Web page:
Unions in the Local Consultative Body
Three unions represent Leiden University employees in the Local Consultative Body. The union delegation has at least six and no more than eight members who are appointed by their own unions:
|Unions||Internal members||External members|
Nicole van Os
|Dhr. A. Charifi|
|Dhr. A. Mellema|
|FNV Overheid||Joop de Kort
|Dhr. J. Boersma|
|AC/FBZ||Vacancy||Mw. J. Klerks|
Beatrix Pehlemann is the secretary of the Local Consultative Body.
AOb (affiliated with the FNV) is the only union in the Netherlands for those employed in education, from primary to university level. At Leiden University it is dedicated to achieving a fundamental improvement in staff and career policy.
Current University policy is at the expense of academic quality and is therefore unacceptable. The number of employees with temporary contracts continues to increase. This means that growing numbers of employers are likely to be dismissed when they become eligible for a permanent contract. The AOb campaigns for more academics and supporting staff with permanent contracts. The AOb also strives for a better balance between work and private time, with a realistic and healthy working load. No research in the evening, during weekends and holidays, but sufficient time to do research during the regular working hours.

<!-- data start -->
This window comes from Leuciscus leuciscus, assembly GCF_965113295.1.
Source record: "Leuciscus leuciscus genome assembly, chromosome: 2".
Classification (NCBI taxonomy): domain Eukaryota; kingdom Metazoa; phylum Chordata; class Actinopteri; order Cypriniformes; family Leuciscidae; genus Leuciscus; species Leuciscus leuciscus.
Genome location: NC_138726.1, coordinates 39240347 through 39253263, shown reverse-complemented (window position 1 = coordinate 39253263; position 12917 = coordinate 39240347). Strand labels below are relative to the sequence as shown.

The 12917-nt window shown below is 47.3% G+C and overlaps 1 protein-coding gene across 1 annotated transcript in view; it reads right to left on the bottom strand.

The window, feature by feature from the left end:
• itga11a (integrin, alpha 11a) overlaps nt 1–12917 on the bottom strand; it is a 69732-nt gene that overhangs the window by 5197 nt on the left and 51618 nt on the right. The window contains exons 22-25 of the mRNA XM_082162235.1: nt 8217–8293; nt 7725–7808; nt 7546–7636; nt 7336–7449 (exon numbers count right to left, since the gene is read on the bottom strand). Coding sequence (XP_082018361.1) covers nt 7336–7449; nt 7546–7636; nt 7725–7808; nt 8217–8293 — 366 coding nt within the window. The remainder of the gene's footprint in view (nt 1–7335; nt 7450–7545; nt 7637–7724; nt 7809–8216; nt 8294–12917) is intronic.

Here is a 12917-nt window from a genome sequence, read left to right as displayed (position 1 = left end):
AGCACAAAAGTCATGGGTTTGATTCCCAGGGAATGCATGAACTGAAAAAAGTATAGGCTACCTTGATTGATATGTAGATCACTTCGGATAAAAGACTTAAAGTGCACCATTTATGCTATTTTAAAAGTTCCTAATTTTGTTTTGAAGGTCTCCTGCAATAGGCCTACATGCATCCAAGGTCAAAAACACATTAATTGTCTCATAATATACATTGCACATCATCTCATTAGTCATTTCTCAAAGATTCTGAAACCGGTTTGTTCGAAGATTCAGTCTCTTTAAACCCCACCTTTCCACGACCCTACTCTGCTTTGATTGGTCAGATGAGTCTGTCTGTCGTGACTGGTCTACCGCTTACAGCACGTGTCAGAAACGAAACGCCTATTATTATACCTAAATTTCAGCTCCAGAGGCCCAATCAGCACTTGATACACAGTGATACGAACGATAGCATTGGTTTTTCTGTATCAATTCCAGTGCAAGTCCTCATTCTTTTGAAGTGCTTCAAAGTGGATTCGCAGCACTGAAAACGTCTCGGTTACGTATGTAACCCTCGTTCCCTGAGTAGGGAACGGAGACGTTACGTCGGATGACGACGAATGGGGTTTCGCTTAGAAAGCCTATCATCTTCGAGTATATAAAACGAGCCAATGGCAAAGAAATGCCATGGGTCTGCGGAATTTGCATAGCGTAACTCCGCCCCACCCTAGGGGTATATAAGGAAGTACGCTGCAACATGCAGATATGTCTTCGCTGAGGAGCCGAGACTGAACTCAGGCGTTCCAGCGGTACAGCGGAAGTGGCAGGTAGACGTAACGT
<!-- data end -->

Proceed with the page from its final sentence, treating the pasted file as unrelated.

CNV derives its inspiration from Christian-socialist principles and believes that all of us have the goal of ‘reaching our destination’. Since January 1, 2021, AC-HOP has merged with CNV Overheid.
The CNV strives for a society in which opportunities are as equal as possible and sustainability is a central concern. CNV is already focusing on job market in 2030-2040, while negotiating good terms of employment to make your work pleasurable.
FNV is dedicated to working conditions, pensions, co-determination and career policy.
FNV is an important partner in negotiating your terms of employment and takes the opinions of its members very seriously. It is also familiar with the University and plays an important role in representing not only individual but primarily collective interests. FNV also gives shape to solidarity, for instance by devoting extra attention to people are further removed from the job market and funding educational projects in developing countries.